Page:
properties such as previous mentions of the constituent, its syntactic function
etc. We also carry out an REG experiment where alternative realizations of
noun phrases referring to a discourse referent, e.g. pronouns, definite and indefinite nominals that mention a particular person, are extracted from a text.
We train a model that learns to assign realizations of referring expressions to
entity mentions in a corpus text. In both settings, we find that contextual factors extracted from the previous sentences (e.g. previous mentions, distance
to previous mention) are closely interacting with features extracted from
the fine-grained representation of the generation input. Thus, the morphosyntactic and lexical realization of constituents, such as their definiteness, are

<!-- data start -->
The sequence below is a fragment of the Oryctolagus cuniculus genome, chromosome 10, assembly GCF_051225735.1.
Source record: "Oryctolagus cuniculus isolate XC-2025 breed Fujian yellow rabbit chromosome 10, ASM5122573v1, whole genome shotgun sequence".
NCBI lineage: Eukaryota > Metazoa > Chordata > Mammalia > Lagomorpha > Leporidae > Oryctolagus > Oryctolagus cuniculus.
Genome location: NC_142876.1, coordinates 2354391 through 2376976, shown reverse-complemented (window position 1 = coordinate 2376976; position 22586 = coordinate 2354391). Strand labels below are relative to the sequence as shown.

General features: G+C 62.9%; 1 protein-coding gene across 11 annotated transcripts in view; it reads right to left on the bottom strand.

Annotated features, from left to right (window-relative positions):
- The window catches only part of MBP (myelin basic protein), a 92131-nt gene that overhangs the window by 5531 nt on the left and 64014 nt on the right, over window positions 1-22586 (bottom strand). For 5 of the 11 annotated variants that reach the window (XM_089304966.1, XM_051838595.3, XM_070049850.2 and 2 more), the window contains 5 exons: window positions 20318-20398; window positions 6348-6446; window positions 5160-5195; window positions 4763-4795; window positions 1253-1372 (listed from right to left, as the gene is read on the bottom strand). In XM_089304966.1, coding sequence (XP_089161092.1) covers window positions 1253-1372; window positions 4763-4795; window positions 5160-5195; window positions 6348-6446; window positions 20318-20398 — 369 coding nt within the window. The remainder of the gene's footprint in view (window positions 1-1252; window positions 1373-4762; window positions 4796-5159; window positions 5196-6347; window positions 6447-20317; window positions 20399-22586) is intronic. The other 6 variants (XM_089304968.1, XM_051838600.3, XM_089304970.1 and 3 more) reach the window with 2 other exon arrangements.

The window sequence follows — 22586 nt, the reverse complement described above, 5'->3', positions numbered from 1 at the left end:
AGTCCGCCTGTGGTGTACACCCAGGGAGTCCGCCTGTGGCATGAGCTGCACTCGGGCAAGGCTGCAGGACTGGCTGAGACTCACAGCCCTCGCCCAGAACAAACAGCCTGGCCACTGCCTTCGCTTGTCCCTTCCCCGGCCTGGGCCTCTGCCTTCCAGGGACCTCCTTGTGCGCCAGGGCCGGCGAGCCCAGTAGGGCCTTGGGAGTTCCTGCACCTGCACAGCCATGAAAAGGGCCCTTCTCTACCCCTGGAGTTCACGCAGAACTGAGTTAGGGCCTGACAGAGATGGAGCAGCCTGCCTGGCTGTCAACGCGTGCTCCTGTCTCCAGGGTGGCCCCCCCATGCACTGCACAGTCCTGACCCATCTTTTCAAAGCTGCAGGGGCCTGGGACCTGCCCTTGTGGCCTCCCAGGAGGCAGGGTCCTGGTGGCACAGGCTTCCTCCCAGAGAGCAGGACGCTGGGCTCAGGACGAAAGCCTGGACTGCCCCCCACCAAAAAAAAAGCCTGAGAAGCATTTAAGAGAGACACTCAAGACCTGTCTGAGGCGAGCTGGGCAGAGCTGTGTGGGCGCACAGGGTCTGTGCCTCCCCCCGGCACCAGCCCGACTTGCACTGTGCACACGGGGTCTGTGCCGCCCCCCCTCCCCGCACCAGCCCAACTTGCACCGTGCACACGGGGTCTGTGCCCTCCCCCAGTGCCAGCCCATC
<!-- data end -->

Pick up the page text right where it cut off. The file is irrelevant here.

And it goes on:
highly predictive for decisions at the level of word order while the syntactic
position of a mention of a discourse entity in its sentence-internal context
provides highly accurate contextual factors for REG.
The observations raise the question how context can be modelled in a
generation system that gets a more abstract input representation where less
decisions are predetermined. In this case, the generator will produce a bigger
set of realization candidates and the context model has access to less detailed
information in the input representation.
For being able to investigate this question, we extend the LFG-based surface realization framework to a more abstract semantic representation that
triggers choice in terms of voice alternations and word order variation. In a
pilot study, we adopt a rather naive way of mapping F-structures to semantics by mainly normalizing syntactic functions. We find that the resulting